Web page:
The first programming tool I ever used was Turbo Pascal 5.0, in 1994. A 5 1/4 disk, passed around by a professor, was the gate to a world that had interested me since my first readings about computers and their capacity to be told what to do. From release 5.0, I quickly jumped to 5.5, which offered rudimentar OOP support, and soon was using 6.0, which allowed programmers to use much more interesting OOP features and had excellent graphic support. I started programming my own graphical window manager until I realized it would be too hard to compete with Windows.
My interest in Borland products didn’t dwindle soon. After a brief fling with Turbo C++ 3.0, I went on to program in Delphi from 1997 to 2003, with sporadic uses until 2006. When the company I worked for changed its entire product platform to .NET, I had no choice but to follow. Borland’s frequent strategic mistakes didn’t help as well. Soon, one of my favorite tools was just a memory. I still have a copy of Borland Delphi 6, which I purchased with my own money, but the CD has probably stopped working by now.
After so much time away from the community–I used to be very active in the Borland newsgroups, specially those related to Web programming–I was surprised to hear that Borland restored and modernized their Turbo line of tools. There is now both Turbo Delphi and Turbo C++, new versions of Turbo Pascal and Turbo C++. For those into Microsoft tools, there is also a Turbo Delphi for .NET and Turbo C#.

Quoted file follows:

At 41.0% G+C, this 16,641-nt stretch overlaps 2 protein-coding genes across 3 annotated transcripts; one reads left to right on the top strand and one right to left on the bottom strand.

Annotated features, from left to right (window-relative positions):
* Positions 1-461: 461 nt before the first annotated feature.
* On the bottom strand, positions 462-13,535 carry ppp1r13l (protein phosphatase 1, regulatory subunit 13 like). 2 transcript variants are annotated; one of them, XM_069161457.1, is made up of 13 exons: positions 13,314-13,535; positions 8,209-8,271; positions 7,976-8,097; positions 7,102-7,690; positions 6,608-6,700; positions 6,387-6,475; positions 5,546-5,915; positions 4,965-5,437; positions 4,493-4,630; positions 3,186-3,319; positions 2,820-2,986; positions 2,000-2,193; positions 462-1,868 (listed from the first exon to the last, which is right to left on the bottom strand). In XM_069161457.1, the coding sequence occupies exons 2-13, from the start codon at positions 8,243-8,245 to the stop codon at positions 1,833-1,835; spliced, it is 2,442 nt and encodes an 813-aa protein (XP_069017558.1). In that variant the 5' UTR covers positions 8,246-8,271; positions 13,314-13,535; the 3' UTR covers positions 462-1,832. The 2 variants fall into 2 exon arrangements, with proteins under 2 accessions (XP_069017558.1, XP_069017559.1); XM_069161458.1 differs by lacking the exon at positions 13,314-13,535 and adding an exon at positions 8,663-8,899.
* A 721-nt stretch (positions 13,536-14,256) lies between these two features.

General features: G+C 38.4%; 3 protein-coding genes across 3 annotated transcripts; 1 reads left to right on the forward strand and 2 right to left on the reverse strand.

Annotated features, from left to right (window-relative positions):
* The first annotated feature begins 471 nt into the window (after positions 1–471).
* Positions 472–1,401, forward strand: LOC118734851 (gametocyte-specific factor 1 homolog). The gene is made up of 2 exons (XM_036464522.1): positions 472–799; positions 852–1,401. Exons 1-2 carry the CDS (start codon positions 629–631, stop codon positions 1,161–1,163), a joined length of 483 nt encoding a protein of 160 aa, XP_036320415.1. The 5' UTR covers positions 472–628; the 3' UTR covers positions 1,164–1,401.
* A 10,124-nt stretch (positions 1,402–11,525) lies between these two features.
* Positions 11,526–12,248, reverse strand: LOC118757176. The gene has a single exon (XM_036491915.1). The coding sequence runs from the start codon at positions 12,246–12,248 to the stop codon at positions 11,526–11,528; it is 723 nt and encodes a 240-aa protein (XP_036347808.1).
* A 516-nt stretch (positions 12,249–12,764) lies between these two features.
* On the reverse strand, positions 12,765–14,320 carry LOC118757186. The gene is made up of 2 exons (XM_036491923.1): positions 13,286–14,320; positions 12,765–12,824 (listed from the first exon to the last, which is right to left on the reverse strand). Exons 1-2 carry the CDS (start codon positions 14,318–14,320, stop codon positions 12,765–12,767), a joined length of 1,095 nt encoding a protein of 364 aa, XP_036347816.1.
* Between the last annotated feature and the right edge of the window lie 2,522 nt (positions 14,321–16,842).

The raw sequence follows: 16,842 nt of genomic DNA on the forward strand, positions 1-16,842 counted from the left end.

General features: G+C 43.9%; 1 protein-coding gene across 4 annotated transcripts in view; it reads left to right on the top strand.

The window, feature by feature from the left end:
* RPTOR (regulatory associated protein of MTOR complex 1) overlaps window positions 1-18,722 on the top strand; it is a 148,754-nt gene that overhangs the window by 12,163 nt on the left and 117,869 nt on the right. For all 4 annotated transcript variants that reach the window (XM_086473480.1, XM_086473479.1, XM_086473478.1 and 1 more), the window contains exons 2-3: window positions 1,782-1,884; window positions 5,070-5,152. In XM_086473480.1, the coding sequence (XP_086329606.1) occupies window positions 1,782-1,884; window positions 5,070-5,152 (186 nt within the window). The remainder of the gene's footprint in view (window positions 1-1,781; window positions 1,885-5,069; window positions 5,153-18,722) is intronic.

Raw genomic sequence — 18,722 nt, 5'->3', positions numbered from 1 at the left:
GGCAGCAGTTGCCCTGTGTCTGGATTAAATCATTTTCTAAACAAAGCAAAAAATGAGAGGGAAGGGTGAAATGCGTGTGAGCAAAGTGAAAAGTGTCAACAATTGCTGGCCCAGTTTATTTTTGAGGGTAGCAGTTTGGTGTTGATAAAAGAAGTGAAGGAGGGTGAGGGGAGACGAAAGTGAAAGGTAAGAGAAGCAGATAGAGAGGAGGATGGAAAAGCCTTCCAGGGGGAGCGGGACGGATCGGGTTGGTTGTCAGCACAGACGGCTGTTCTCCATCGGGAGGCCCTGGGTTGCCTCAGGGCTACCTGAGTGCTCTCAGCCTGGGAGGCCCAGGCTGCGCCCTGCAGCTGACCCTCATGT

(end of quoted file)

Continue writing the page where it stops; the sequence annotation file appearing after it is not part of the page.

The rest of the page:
Obviously, those are basic versions, stripped from any professional or enterprise features. Nonetheless, it’s nice to see Borland returning to its roots, even though those tools won’t sell enought to justify their existence. Then again, who knows, names can be powerful. Since there a free version of Turbo Delphi, I guess I’ll be programming in Delphi soon again.
Better than Turbo Delphi would be a new version of Turbo Pascal. I still have a disk around with lots of interesting programs to run.